Although most occupational and physical therapists in an acute burn care setting use similar therapy practices, the time frames at which these therapeutic interventions are carried out vary according to the burn centers' practices. The purpose of this survey was to investigate current trends in burn rehabilitation and compare the results with a similar survey performed in 1994. The survey was designed in a similar fashion to the 1994 survey to ascertain common trends in burn rehabilitation. The survey was sent to 100 randomly selected burn care facilities throughout the United States and Canada. Content included rehabilitation interventions, including evaluation, positioning, splinting, active range of motion, passive range of motion, ambulation, as well as the cross-training of therapists. Significant increases in the percentages of burn centers initiating common therapy practices were found. Positioning (41% increase), active range of motion (48% increase), passive range of motion (52% increase), and ambulation (29% increase) were all found to have increases in the number of burn centers employing these practices in the same time frame. Overall comparison from 1994 to 2006 shows that common therapy techniques are being initiated earlier in the patient's acute burn stay. These results are consistent with recent medical trends of earlier acute discharges and more focus on outpatient rehabilitation.
OBJECTIVE: To determine how precisely asymptomatic subjects can reproduce a neutral zero position of the head. STUDY DESIGN: Repeated measures of the active cervical neutral zero position. SETTING: Institute of Medical Biology (Center of Biomechanics) at Odense University. PARTICIPANTS: Thirty-eight asymptomatic students from the University of Odense, male/female ratio 20:18 and mean age 24.3 years (range, 20 to 30 years). INTERVENTION: Measurements of the location of the neutral zero head position by use of the electrogoniometer CA-6000 Spine Motion Analyzer. Each subject's neutral zero position with eyes closed was measured 3 times. The device gives the localization of the neutral zero as coordinates in 3 dimensions (x, v, z) corresponding to the 3 motion planes. RESULTS: The mean difference from neutral zero in 3 motion planes was found to be 2.7 degrees in the sagittal plane, 1.0 degree in the horizontal plane, and 0.65 degree in the frontal plane. CONCLUSION: We found that young adult asymptomatic subjects are very good at reproducing the neutral zero position of the head. This suggests the existence of some advanced neurologic control mechanisms.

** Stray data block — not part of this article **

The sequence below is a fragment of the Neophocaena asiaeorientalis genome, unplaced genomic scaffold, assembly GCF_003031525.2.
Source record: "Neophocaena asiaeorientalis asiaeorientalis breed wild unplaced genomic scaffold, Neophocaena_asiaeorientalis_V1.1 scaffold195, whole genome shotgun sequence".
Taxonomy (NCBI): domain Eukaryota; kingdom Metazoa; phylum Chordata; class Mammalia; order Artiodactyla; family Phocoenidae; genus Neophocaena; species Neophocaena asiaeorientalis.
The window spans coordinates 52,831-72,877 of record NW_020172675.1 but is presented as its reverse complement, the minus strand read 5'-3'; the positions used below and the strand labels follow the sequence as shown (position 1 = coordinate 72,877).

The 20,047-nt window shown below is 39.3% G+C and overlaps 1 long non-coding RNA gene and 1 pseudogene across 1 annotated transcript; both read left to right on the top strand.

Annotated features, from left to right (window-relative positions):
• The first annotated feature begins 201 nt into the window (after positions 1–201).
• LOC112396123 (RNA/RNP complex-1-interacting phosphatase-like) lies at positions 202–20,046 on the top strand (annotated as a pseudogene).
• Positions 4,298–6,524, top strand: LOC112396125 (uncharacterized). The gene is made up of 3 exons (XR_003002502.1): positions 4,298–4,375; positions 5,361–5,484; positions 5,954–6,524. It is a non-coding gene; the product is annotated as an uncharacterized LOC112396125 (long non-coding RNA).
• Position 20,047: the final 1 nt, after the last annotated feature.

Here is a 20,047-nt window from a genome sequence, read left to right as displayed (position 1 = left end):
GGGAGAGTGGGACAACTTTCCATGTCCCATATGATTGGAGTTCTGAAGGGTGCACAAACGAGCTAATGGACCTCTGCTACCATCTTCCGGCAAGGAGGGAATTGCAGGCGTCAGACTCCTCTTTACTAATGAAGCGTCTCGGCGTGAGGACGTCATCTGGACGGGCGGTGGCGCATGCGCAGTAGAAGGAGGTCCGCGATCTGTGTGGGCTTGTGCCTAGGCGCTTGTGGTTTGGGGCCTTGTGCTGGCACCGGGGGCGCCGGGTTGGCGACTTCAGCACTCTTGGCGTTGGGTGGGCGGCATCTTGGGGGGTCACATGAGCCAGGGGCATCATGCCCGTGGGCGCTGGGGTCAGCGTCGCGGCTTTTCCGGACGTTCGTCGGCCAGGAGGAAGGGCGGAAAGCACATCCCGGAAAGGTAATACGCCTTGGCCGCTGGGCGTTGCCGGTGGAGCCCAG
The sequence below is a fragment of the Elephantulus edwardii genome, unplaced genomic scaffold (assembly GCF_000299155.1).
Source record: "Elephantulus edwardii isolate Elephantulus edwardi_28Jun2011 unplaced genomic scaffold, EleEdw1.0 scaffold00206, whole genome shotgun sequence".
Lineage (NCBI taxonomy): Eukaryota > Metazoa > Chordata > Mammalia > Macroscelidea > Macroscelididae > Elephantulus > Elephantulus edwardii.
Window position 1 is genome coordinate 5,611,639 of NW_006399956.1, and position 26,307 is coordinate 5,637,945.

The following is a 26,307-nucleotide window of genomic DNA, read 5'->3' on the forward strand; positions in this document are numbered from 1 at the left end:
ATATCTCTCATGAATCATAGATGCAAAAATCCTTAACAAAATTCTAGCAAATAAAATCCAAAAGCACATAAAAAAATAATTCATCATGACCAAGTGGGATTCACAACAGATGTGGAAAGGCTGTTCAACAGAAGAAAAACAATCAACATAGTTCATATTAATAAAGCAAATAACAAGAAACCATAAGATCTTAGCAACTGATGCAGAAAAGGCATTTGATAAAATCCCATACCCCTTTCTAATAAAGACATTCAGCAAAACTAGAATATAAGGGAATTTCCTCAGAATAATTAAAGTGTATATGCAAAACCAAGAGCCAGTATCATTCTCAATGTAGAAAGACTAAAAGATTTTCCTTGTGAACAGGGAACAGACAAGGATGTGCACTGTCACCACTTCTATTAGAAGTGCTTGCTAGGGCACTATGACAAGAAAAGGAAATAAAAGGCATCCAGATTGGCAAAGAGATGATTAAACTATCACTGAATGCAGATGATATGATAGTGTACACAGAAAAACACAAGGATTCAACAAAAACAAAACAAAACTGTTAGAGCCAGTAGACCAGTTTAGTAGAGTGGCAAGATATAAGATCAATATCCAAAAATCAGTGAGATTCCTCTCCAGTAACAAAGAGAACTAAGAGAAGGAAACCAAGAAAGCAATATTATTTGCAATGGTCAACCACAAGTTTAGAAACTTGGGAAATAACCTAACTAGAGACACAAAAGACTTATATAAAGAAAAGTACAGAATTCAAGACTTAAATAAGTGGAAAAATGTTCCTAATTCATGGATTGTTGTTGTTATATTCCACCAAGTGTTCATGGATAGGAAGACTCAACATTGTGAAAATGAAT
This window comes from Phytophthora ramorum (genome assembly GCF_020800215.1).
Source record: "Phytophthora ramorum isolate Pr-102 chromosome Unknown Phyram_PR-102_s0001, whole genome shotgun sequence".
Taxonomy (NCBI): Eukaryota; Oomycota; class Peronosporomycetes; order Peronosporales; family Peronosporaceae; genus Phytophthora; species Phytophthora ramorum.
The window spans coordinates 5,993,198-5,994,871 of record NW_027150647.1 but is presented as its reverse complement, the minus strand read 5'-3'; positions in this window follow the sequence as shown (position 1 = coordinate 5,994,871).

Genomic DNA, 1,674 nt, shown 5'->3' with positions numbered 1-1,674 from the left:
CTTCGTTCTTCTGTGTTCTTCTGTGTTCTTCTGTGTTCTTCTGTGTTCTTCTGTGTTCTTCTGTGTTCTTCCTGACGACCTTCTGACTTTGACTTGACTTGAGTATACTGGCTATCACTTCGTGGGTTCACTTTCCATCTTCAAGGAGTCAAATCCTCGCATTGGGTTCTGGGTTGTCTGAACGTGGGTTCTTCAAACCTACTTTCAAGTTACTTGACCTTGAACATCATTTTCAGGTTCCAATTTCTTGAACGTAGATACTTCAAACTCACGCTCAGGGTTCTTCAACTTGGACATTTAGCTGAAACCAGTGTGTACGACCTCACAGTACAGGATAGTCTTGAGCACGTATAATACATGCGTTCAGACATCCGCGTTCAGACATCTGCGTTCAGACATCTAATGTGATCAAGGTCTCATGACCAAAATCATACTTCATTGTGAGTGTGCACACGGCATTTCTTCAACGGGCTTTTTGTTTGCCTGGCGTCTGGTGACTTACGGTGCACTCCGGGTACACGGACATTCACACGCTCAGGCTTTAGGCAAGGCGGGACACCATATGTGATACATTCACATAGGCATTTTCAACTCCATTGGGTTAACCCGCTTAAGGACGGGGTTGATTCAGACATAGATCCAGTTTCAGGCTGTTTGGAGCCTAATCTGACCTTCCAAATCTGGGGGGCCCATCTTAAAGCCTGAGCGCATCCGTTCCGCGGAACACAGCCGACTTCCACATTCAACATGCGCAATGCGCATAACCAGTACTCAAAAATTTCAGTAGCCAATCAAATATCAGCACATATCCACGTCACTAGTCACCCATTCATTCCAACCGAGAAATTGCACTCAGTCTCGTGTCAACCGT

We investigated, by studying medical records, background factors and consequences of accidental falls of patients 65-74 years who attended the Department of Orthopedics' emergency clinic in Lund. We also assessed possible prevention measures. Fractures occurred in three quarters of the registered falls. Women were more prone to sustain fractures than men. Forearm fractures were commonest among women while hip fractures were commonest among men. One third of the patients were admitted to an orthopedic ward because of the fall. The patients who were less healthy had sustained fractures oftener and also needed more hospital care. Information regarding risk factors for falls and fractures were often missing in the patients' medical records. Impaired walking and balance, and medication increased the risk of falls. Such patients constitute a high risk group for future falls and fractures. A newly developed instrument is suggested as a routine in the emergency department to increase the awareness of risk factors for falls in the elderly. Satisfactory documentation is a prerequisite for further treatment and referrals to prevent falls and fractures.
Prolonged occupational standing has previously been associated with low back pain (LBP) development. The immediate effects of a bout of prolonged standing on subsequent functional movement performance have not been investigated. It is possible that including a period of prolonged standing may have acute, detrimental effects. The purpose of the study is to investigate the impact of a prolonged standing exposure on biomechanical profiles (trunk muscle activation, joint stiffness and kinematics) during three functional movements. A total of 23 volunteers without history of LBP performed lumbar flexion, single-leg stance and unloaded squat movements pre- and post 2 h of standing exposure. It was found that 40% of the participants developed LBP during the standing exposure. There was a decrease in vertebral joint rotation stiffness in lateral bending and increased centre of pressure excursion during unilateral stance following standing exposure. There may be adverse effects to prolonged standing if followed by activities requiring precise balance or resistance of side loads. STATEMENT OF RELEVANCE: Prolonged standing may result in decreases in balance reactions during narrow base conditions as well as in the capacity to effectively resist side-loads at the trunk. Consideration should be given when prolonged standing is included in the workplace.